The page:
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Fear of health care reform not selfish
I attended the Coupeville forum, which addressed health care reform legislation. As the meeting closed, one of the panelists, Marshall Goldberg, an activist for single payer health care, offered remarks critical of Americans who opposed the reform effort, citing their “selfishness.” Since I’m one of these Americans, I would like the chance to defend myself from this charge:
In 1992, I sent money to help offset the medical expenses of truck driver Reginald Denny, a victim of violent assault during the L.A. riots. The same year, I donated money to assist as acquaintance paralyzed from a swimming accident. I was not the only one to do so. These are but two examples of many that I could cite. Sometimes I knew the person in question; more often, they were complete strangers to me.
Many Americans, every year, donate collectively millions to meet medical needs, not only of their fellow countrymen, but those overseas. They support charities such as Save the Children and Shriners Hospital for Children. Whether by group effort, or individual undertaking, our fellow citizens are actively engaged in showing compassion to others. The Americans I know are not selfish!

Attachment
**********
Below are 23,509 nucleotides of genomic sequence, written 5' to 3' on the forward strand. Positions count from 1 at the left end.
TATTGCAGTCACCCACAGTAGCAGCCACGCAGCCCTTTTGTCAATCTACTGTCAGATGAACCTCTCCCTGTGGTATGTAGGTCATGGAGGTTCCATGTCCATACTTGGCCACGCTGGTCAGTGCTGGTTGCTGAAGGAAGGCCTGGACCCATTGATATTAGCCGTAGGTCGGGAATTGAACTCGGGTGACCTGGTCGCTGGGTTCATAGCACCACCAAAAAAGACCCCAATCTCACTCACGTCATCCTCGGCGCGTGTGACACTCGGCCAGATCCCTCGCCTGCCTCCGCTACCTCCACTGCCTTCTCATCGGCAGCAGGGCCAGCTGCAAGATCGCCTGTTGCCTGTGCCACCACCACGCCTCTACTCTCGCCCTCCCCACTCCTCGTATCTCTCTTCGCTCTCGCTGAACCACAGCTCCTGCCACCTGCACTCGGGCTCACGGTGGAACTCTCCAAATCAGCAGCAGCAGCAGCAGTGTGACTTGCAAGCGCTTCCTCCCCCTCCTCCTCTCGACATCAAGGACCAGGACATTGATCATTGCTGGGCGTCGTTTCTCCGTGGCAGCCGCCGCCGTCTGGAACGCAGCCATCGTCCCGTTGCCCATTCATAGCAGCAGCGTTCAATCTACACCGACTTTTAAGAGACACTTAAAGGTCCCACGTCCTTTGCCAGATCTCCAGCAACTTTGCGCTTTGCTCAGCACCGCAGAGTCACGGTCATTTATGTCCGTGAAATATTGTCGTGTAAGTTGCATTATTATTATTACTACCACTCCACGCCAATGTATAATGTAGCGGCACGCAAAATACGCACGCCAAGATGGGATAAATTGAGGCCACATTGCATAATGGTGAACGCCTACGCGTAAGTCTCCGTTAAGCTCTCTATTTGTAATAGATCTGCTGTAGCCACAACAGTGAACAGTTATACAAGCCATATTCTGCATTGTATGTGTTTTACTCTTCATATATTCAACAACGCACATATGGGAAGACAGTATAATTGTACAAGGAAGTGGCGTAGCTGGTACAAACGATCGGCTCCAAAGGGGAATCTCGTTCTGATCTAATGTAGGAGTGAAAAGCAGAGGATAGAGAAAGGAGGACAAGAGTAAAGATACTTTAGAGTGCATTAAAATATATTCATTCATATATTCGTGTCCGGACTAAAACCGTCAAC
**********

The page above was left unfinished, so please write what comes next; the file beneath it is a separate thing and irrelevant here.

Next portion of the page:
We need wise people in government to propose good legislation. There is a big difference between people in need of life-saving care and special interests who desire to tap the public purse to fund their social agenda. It is possible that D.C.-style bureaucrats will one day mandate procedures such as gender change operations, and frivolous (to me anyway) cosmetic surgery, under a mental health clause, in years to come? If so, the American taxpayers will be held financially responsible, whether they want to be or not.
I am an individual of ordinary financial means, and always have been. I greatly fear the prospect of an all-powerful federal government endlessly debiting my checking account to pay for everything under the sun under the guise of “health care.” Something tells me that I’m not the only one who fears this project.